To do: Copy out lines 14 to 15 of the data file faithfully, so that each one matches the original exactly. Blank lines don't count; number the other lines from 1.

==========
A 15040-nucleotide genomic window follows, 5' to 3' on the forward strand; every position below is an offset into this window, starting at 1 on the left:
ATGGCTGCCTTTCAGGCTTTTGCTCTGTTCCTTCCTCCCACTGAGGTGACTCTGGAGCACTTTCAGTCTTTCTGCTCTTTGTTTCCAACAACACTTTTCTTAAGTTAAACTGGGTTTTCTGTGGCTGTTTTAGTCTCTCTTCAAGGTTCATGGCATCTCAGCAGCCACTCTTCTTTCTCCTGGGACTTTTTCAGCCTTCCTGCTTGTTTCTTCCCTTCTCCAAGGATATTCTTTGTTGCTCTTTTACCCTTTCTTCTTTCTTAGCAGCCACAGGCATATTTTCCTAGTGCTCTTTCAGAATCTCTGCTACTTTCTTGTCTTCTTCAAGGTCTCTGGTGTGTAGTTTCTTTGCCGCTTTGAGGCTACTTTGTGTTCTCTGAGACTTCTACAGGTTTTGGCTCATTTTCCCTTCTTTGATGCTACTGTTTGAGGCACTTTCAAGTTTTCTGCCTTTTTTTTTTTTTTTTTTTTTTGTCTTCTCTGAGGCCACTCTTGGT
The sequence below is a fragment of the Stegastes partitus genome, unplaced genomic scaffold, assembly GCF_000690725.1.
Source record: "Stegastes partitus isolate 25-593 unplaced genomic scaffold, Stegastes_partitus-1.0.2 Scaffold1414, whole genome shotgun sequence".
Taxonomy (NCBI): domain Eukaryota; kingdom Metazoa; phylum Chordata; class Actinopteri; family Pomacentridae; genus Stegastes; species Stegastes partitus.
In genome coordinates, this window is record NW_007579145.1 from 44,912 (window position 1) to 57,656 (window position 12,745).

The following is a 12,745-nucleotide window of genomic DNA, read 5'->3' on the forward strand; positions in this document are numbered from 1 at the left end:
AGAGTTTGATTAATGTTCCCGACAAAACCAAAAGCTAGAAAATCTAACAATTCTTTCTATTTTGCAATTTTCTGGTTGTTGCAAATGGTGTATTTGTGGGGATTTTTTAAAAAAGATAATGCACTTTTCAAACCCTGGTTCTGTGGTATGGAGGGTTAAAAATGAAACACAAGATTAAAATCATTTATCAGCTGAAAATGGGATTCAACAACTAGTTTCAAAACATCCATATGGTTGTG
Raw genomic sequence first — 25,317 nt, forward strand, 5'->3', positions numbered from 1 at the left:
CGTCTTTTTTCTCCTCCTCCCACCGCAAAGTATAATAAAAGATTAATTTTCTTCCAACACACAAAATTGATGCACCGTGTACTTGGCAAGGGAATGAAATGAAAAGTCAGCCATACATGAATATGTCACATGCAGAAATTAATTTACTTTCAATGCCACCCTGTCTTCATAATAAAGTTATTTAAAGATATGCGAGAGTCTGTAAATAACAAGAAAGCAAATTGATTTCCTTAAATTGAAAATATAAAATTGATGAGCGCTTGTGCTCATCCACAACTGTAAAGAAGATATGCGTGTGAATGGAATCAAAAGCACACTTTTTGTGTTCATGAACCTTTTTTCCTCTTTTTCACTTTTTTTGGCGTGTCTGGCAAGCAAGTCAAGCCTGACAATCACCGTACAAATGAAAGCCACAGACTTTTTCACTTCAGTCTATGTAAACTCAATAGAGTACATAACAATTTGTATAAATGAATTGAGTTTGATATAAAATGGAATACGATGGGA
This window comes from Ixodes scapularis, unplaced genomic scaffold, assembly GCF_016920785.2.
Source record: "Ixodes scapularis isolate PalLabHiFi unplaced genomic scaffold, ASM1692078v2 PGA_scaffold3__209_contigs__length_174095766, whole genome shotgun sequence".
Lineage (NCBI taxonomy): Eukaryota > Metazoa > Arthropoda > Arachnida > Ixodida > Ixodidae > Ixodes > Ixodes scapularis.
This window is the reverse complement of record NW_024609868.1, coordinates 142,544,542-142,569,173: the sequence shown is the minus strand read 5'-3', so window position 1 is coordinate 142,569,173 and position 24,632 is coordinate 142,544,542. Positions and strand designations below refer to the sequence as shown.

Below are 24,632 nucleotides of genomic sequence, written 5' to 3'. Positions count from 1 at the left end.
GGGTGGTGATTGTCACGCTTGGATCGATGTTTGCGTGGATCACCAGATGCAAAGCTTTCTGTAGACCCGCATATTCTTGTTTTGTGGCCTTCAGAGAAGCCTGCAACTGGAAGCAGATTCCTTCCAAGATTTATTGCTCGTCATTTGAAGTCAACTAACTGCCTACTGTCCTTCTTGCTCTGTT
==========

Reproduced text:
This window is the reverse complement of record NW_024609868.1, coordinates 142,544,542-142,569,173: the sequence shown is the minus strand read 5'-3', so window position 1 is coordinate 142,569,173 and position 24,632 is coordinate 142,544,542. Positions and strand designations below refer to the sequence as shown.

Below are 24,632 nucleotides of genomic sequence, written 5' to 3'. Positions count from 1 at the left end.